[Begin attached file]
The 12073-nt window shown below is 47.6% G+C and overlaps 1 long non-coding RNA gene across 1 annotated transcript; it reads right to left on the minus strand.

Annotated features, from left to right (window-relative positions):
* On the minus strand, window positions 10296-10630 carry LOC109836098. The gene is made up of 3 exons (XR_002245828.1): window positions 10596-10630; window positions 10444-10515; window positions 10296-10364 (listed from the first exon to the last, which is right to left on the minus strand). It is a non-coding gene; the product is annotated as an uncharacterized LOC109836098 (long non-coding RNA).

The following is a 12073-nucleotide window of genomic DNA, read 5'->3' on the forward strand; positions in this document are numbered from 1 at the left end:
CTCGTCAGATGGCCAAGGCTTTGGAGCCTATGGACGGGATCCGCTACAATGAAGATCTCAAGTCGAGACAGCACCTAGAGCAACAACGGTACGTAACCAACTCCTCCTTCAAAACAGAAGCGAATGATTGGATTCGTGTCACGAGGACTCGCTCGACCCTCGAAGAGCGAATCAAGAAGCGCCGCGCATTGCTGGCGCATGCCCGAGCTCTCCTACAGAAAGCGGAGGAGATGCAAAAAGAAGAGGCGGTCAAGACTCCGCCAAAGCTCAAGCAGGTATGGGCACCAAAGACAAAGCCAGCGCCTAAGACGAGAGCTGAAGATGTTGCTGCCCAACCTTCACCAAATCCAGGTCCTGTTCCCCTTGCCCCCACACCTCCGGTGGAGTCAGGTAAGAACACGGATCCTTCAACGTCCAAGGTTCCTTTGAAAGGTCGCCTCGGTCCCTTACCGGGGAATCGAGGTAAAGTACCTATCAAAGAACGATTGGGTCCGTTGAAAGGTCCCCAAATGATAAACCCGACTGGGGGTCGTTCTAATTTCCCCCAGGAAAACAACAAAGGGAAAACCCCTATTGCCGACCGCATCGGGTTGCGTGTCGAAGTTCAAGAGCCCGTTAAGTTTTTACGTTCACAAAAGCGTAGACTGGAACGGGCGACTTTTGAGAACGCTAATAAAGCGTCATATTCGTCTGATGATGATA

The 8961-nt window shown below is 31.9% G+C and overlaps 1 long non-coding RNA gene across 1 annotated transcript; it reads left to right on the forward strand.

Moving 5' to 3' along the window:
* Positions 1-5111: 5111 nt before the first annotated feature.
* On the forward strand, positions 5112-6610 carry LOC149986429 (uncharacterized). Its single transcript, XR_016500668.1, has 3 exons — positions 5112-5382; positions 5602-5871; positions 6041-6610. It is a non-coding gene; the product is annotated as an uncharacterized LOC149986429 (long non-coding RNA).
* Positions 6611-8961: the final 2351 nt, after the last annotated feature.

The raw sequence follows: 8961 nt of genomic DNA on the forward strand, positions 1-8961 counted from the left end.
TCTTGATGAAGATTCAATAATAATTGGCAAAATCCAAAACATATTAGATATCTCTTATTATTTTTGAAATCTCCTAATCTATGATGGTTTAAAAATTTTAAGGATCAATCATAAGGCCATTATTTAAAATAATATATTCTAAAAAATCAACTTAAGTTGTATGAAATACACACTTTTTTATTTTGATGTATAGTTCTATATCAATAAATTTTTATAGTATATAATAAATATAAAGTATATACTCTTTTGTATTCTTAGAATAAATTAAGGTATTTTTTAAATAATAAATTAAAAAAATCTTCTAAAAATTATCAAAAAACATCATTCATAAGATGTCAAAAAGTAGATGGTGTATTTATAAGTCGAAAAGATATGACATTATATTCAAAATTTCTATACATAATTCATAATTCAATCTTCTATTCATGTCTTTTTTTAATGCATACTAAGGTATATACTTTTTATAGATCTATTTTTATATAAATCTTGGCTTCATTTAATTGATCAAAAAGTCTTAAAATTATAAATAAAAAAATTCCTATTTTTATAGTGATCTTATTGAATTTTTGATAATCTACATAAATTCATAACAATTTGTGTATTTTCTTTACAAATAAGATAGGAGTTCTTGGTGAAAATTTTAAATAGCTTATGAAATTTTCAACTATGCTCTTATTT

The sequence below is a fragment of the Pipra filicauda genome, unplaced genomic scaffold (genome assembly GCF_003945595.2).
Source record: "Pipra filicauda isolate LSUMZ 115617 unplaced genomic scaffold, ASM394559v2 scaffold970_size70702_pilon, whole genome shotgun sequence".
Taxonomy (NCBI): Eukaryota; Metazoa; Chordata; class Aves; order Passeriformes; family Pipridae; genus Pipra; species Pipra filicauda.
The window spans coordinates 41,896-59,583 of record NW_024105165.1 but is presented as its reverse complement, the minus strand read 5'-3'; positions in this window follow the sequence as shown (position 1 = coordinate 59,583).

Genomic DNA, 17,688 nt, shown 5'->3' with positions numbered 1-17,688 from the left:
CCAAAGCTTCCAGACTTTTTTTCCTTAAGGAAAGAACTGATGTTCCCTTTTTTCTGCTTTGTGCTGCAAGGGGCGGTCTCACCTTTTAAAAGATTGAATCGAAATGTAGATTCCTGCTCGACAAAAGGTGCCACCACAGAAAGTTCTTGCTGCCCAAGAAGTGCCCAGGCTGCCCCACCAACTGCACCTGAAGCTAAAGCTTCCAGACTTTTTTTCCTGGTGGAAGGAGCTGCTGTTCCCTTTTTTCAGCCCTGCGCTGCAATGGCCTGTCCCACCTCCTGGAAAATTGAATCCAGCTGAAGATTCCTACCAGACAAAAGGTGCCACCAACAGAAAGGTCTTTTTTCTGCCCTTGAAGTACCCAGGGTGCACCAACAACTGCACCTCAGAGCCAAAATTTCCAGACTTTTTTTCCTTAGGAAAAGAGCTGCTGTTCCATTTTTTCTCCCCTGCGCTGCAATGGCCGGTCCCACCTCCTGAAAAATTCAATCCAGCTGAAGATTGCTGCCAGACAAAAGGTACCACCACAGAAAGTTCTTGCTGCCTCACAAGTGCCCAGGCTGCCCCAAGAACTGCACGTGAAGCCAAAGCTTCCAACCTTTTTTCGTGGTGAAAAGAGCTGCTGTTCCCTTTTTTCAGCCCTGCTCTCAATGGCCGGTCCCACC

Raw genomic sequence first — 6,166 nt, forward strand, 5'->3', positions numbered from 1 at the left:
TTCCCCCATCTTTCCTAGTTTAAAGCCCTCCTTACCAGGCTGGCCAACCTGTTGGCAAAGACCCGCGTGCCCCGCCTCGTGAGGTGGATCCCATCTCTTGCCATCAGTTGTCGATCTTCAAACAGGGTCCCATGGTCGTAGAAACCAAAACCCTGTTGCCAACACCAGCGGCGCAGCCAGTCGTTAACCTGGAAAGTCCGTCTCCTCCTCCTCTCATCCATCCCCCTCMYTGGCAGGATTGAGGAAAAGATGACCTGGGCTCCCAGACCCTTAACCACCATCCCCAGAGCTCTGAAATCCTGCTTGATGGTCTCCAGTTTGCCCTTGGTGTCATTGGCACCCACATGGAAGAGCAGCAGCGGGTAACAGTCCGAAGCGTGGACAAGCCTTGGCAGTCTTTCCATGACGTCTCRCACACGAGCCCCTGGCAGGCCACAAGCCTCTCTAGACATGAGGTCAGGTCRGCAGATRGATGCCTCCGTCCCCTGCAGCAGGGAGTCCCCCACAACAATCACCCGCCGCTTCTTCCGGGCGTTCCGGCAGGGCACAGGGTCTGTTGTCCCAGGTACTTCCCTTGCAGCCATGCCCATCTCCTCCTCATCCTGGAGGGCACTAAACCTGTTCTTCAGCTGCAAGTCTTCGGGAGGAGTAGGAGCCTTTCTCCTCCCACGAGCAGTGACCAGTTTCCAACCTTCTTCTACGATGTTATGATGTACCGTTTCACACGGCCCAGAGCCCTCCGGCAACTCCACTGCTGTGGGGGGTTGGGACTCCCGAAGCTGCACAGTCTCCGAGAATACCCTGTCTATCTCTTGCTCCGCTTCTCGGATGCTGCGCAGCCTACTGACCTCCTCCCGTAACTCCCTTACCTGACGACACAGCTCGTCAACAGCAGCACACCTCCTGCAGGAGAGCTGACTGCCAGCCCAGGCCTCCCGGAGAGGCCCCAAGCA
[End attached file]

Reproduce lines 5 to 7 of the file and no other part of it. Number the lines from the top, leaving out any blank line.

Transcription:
CTCGTCAGATGGCCAAGGCTTTGGAGCCTATGGACGGGATCCGCTACAATGAAGATCTCAAGTCGAGACAGCACCTAGAGCAACAACGGTACGTAACCAACTCCTCCTTCAAAACAGAAGCGAATGATTGGATTCGTGTCACGAGGACTCGCTCGACCCTCGAAGAGCGAATCAAGAAGCGCCGCGCATTGCTGGCGCATGCCCGAGCTCTCCTACAGAAAGCGGAGGAGATGCAAAAAGAAGAGGCGGTCAAGACTCCGCCAAAGCTCAAGCAGGTATGGGCACCAAAGACAAAGCCAGCGCCTAAGACGAGAGCTGAAGATGTTGCTGCCCAACCTTCACCAAATCCAGGTCCTGTTCCCCTTGCCCCCACACCTCCGGTGGAGTCAGGTAAGAACACGGATCCTTCAACGTCCAAGGTTCCTTTGAAAGGTCGCCTCGGTCCCTTACCGGGGAATCGAGGTAAAGTACCTATCAAAGAACGATTGGGTCCGTTGAAAGGTCCCCAAATGATAAACCCGACTGGGGGTCGTTCTAATTTCCCCCAGGAAAACAACAAAGGGAAAACCCCTATTGCCGACCGCATCGGGTTGCGTGTCGAAGTTCAAGAGCCCGTTAAGTTTTTACGTTCACAAAAGCGTAGACTGGAACGGGCGACTTTTGAGAACGCTAATAAAGCGTCATATTCGTCTGATGATGATA

The 8961-nt window shown below is 31.9% G+C and overlaps 1 long non-coding RNA gene across 1 annotated transcript; it reads left to right on the forward strand.

Moving 5' to 3' along the window: